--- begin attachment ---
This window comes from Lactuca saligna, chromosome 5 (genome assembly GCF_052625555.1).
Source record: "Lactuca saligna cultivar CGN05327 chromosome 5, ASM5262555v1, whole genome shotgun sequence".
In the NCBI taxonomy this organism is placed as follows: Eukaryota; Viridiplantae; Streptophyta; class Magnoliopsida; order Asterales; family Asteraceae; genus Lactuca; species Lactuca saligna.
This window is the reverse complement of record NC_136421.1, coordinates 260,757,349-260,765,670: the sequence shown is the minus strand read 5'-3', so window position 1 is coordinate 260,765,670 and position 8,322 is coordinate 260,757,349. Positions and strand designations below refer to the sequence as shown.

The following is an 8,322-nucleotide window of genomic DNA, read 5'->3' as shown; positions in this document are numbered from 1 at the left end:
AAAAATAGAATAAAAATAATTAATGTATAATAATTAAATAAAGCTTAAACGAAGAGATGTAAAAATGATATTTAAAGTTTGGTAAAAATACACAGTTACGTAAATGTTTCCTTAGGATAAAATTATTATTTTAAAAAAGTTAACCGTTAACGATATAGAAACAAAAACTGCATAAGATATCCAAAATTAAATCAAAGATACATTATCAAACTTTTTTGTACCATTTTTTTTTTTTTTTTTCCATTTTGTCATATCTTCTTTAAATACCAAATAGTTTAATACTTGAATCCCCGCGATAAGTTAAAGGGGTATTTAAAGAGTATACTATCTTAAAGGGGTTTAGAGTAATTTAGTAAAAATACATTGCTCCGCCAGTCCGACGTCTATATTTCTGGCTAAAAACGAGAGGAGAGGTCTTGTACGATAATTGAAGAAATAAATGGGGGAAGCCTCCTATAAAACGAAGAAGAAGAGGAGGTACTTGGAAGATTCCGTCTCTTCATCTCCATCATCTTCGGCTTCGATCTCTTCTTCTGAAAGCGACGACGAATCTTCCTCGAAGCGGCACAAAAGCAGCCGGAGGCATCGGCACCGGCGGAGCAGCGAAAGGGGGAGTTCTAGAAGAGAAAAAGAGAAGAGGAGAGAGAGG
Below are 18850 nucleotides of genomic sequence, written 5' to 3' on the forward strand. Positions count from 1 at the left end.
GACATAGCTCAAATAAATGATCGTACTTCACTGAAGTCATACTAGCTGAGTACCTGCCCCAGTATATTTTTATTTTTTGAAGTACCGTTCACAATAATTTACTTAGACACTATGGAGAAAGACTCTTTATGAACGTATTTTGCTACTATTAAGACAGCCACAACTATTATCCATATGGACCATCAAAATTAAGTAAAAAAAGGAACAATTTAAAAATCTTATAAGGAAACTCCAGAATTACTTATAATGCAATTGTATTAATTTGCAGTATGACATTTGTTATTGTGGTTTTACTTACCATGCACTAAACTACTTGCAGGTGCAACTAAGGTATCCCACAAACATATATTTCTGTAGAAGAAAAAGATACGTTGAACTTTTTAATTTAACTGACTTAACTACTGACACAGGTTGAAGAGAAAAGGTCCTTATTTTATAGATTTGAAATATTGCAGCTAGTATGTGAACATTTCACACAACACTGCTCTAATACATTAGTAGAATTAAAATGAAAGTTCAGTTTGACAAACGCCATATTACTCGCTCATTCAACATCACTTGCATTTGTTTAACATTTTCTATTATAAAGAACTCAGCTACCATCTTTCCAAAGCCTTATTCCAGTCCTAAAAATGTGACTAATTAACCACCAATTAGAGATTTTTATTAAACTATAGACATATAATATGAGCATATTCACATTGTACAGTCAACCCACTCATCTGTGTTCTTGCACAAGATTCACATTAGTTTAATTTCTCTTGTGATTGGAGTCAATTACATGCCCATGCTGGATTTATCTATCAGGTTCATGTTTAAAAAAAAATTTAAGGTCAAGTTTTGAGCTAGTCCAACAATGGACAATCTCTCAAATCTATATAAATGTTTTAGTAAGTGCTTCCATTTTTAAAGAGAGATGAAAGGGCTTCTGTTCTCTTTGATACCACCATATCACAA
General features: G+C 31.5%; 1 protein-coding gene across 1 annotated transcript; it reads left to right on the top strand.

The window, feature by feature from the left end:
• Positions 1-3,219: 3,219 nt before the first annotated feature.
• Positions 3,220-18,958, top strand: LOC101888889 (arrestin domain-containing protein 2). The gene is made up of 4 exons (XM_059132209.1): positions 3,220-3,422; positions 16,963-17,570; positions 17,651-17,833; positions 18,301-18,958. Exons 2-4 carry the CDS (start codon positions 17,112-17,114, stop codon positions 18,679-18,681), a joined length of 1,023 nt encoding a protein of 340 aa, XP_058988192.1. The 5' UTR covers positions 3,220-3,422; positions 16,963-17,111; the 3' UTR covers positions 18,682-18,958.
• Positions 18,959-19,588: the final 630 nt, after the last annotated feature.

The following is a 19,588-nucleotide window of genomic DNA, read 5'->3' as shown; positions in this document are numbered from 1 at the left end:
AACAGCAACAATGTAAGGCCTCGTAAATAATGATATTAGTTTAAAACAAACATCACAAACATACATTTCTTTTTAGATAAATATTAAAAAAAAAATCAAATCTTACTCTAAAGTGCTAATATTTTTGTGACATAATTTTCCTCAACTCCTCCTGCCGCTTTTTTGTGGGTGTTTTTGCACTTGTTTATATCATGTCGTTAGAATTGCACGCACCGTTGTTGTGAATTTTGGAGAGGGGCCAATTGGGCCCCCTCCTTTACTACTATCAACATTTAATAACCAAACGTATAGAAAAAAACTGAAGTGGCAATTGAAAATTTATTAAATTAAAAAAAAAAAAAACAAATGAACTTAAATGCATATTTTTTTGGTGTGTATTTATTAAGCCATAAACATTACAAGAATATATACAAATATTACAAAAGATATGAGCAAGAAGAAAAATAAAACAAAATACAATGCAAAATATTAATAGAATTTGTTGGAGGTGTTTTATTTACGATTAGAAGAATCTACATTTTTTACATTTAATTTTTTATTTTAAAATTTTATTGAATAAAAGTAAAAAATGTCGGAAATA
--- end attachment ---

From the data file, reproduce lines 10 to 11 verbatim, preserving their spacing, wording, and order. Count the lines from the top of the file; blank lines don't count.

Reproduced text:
The window, feature by feature from the left end:
• Positions 1-3,219: 3,219 nt before the first annotated feature.